’s 21st Century Breakdown
quite successfully completes the band’s transformation from punk revivalists into unapologetic classic-rock traditionalists. Taking on the challenge of following up their masterful 2004 concept album American Idiot
, Green Day have made another concept album, but while the record’s storyline isn’t all that engaging, the songs most assuredly are. This collection of straightforward rockers, moony ballads and stylistic excursions should be a hit with anyone who embraced Idiot
’s ambitious reach.
A Story in Three Acts
21st Century Breakdown
concerns the love story of two young people, Christian and Gloria, which is told in three acts. Along the way, frontman Billie Joe Armstrong weaves in commentary about politics (“Know Your Enemy”
), religion (“East Jesus Nowhere”) and mass media (“The Static Age”), but Armstrong’s lyrics are often not as smart as he thinks they are – they’re often simplistic slogans like “Overthrow the effigy/The vast majority/Burning down the foreman of control” that are fun to sing but don’t quite make sense. Instead, the words on 21st Century Breakdown
are mostly a placeholder for the music. In this way, the new album lacks some of the urgency and poignancy of American Idiot
’s most stirring moments, which accurately chronicled the despair and disillusionment of the Bush years. Thankfully, 21st Century Breakdown
compensates in other ways.
A Wealth of Catchy Songs
In terms of pure music, 21st Century Breakdown
might be Green Day’s strongest batch of instantly accessible tunes. There will be those who complain that Green Day have irreparably compromised their punk purity with these catchy songs – of course, others back in the ‘90s accused the band of watering down punk’s raw energy by setting their sights on radio success for hits like “Longview” – but the fact is that if Green Day now want to be an extremely ambitious classic-rock group like the Who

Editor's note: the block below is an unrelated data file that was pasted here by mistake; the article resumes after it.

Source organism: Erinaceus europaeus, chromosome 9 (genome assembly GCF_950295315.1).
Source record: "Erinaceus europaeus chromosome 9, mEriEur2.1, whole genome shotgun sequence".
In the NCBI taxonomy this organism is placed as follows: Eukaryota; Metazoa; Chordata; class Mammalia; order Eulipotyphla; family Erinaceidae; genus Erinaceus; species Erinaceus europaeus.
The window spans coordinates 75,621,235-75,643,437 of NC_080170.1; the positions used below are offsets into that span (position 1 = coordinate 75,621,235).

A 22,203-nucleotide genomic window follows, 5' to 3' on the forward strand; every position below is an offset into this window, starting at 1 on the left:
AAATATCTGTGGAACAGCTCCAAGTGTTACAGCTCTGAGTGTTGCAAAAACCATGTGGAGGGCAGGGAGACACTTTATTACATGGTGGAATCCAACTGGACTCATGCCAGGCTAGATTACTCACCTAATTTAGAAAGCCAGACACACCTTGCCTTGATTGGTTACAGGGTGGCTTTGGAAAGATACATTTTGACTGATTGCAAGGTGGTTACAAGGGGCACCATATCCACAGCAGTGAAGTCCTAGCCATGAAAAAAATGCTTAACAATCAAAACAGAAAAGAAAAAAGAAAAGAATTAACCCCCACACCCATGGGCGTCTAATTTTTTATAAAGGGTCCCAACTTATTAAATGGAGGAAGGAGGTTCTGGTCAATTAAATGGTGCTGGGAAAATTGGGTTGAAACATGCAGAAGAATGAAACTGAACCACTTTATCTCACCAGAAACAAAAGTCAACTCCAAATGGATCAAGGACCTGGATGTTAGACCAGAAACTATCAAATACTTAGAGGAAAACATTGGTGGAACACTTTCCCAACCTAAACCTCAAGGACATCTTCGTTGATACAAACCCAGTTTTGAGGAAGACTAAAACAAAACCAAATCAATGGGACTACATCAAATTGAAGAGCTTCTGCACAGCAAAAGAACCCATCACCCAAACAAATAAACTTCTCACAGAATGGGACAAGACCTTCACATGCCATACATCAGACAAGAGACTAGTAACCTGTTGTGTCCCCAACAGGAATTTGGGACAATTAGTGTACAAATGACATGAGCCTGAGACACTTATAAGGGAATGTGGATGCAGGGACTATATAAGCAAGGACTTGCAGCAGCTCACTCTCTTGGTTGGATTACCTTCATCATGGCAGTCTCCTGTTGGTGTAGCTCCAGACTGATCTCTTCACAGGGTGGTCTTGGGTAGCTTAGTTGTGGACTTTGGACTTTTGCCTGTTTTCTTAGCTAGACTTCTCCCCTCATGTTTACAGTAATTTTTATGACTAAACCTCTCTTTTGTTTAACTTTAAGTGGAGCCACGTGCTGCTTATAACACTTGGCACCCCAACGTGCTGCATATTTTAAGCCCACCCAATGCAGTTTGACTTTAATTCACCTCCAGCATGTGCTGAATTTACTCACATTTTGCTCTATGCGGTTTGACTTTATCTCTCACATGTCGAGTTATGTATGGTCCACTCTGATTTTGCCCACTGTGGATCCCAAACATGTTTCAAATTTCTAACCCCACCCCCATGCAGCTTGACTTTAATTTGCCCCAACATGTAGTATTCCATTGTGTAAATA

, why argue when the results are this enjoyable?
An Ambitious Scope
Like American Idiot, 21st Century Breakdown recalls the scope of ‘70s records like Dark Side of the Moon or Tommy where bands stretched out to encompass narratives and different musical styles within traditional rock parameters. Whether it’s the Mexican-flavored mariachi leanings of “Peacemaker” or the pseudo-industrial rock intro of “Christian’s Inferno,” the album finds Green Day pushing themselves while at the same time focusing on adrenalized choruses and ear-catching hooks. Without question Green Day (and Nevermind producer Butch Vig) have polished 21st Century Breakdown to maximize its audience, but in terms of expert craftsmanship, this album is hard to beat.
Rockers and Ballads
Unlike many of his aging contemporaries, Billie Joe Armstrong still manages to write stellar ballads and
rockers. (Usually, the ability to write visceral up-tempo songs starts to fade while slower songs begin to come easier.) “Know Your Enemy” and “Horseshoes and Handgrenades” both leap out of the gate with snarling fury, and, perhaps even more impressive, they don’t just sound like knockoffs of “American Idiot.” As for ballads, the piano-and-strings “Restless Heart Syndrome” is an ace wave-your-lighter moment that morphs into another guitar stomper. While some of Armstrong’s songwriting tricks are becoming familiar, 21st Century Breakdown
rarely feels like a carbon copy of earlier Green Day hits. The man has a formula, but he keeps screwing with its components to great effect.
Green Day's '21st Century Breakdown' - Bottom Line
Massive expectations greet 21st Century Breakdown
, and while the new album can’t possibly live up to all of them, it’s impressive just how strong this record is. The plight of Christian and Gloria may be a bit murky, and you may not care what Armstrong has to say about the world around him, but 21st Century Breakdown
succeeds in its most crucial criterion – it sounds amazing.
'21st Century Breakdown' – Best Tracks:
“Know Your Enemy” (Purchase/Download
“Before the Lobotomy” (Purchase/Download
“Last of the American Girls” (Purchase/Download
“Horseshoes and Handgrenades” (Purchase/Download
“Restless Heart Syndrome” (Purchase/Download
Release date – May 15, 2009